The Return Of Salted Butter

Forget everything you’ve been told about salted butter.

Ok.
There, I hope that was easy.

(Now forget my last column.)

I’ve recently reconverted to salted butter.
Most recipe-writers like myself call for unsalted butter because it’s easier to gauge how much salt will be used in the recipe and everyone seems to be on an exactitude kick when baking. Lighten up, home cooks. If people followed traffic rules with the same methodical precision they followed recipes we’d all be a lot safer.

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Kouign Amann took me a few years to learn to pronounce (although I tried to describe this to a French person) it’s pronounced like “shwing” from Wayne’s World, which lost something for better or worse in the translation. It’s perhaps the best known dessert of this region. Driving through villages and cities, you’ll find them piled high in the window of bakeries. Layers of flaky pastry cooked with obscene amounts of salted butter and sugar. When cooked right, the combination of melt-away pastry and salty caramel is unbelievable.

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However since I wrote the last column on getting larger, I figured I’d better hold back on further descriptions of Kouign Amann and switch to gâteaux Bretons and palets Bretons. Both are basically buttery shortcakes with that lip-coating-just-near-the-ocean saltiness that cuts the richness of the butter.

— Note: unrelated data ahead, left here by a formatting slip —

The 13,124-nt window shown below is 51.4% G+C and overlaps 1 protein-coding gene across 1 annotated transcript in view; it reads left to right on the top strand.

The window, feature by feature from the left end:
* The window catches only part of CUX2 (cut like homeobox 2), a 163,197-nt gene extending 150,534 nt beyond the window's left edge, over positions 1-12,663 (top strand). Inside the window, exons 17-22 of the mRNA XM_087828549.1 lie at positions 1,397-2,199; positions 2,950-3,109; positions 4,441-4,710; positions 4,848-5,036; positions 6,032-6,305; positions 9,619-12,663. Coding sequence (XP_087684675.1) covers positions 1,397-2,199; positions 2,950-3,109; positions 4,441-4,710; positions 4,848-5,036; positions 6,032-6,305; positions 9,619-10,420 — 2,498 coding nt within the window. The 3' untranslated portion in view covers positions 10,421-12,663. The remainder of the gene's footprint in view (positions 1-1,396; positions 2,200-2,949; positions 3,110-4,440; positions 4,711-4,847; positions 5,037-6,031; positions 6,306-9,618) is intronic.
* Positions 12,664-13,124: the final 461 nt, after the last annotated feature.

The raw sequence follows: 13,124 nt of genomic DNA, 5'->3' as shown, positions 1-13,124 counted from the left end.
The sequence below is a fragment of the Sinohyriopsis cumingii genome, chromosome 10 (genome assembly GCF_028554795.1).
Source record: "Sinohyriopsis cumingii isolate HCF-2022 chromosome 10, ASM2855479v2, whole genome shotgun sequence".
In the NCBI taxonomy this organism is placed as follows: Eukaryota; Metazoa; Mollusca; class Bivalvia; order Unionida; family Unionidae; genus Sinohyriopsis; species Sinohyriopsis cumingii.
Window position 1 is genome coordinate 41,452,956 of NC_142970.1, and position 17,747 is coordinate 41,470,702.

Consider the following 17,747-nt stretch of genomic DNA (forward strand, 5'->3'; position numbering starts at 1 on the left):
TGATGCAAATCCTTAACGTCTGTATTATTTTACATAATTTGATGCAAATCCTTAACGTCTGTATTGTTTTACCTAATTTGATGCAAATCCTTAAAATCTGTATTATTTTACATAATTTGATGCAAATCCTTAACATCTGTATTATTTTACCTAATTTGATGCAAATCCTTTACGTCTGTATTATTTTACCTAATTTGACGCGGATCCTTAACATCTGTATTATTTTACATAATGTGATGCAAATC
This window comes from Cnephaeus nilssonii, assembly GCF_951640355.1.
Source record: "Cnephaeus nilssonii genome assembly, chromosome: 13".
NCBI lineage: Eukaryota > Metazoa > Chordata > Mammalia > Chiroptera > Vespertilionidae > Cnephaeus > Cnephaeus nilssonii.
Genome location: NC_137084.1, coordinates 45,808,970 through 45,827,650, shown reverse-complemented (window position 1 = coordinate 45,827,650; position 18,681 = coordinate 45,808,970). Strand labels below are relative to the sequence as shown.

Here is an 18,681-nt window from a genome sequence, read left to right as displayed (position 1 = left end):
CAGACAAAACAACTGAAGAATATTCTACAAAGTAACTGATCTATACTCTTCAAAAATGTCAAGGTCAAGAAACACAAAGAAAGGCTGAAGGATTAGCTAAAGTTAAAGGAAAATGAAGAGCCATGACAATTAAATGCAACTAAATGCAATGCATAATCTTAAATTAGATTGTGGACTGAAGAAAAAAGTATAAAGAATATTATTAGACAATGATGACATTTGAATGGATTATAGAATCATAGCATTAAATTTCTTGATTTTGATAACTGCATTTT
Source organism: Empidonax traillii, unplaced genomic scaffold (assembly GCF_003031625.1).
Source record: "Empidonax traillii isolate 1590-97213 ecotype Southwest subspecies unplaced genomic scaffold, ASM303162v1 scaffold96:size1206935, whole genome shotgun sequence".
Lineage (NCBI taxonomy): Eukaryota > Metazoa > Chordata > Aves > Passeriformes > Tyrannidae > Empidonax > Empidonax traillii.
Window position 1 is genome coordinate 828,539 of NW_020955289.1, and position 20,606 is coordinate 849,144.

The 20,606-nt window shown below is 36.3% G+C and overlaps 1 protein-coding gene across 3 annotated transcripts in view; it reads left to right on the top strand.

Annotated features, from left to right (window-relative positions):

Palets Bretons are small, cake-like confections (shown piled above) that have the consistency of rich cornbread with the exact blend of tender-toughness that Clint Eastwood is beginning to aspire to. Gâteaux Bretons are larger cakes made of rich better, poured into a cake mold, scraped with a fork, then baked until golden brown. When done right it’s perhaps the most delicious thing in the universe. The picture that you see here means that a lot of people will get to experience that delicious-ness themselves.

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My favorite place for palets Bretons is C. Ferchaux on the rue Général de Gaulle in Ploubazlanec (Bretons have a different language, and many of the names and places are full of “z’s”. You should have heard me trying to give directions.) I practically died walking in the bakery. The overwhelming smell of butter was greater than that of a butter farm I once visited. On the countertop was a big pot of rice pudding that the woman informed me gets cooked in the oven alongside the bread for 4 hours. I took a picture, but it would take a better food stylist than me to get rich pudding to look unctuous in a photo, so I skipped it in favor of the cakes.

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1 comment

  • I’ve never made Kouing Amann…I couldn’t afford all that butter! There’s a recipe in The Best of Better Baking.com by Marcy Goldman that looks do-able. If there’s a Kouing Amann in one of Pierre Hermés books by Dorie Greenspan, it’s probably a terrific recipe and works well (he was the pastry chef at Laduree and Dorie is a whiz at recipe-writing.) Be sure to use salted butter! I’d be interested to know how it turns out.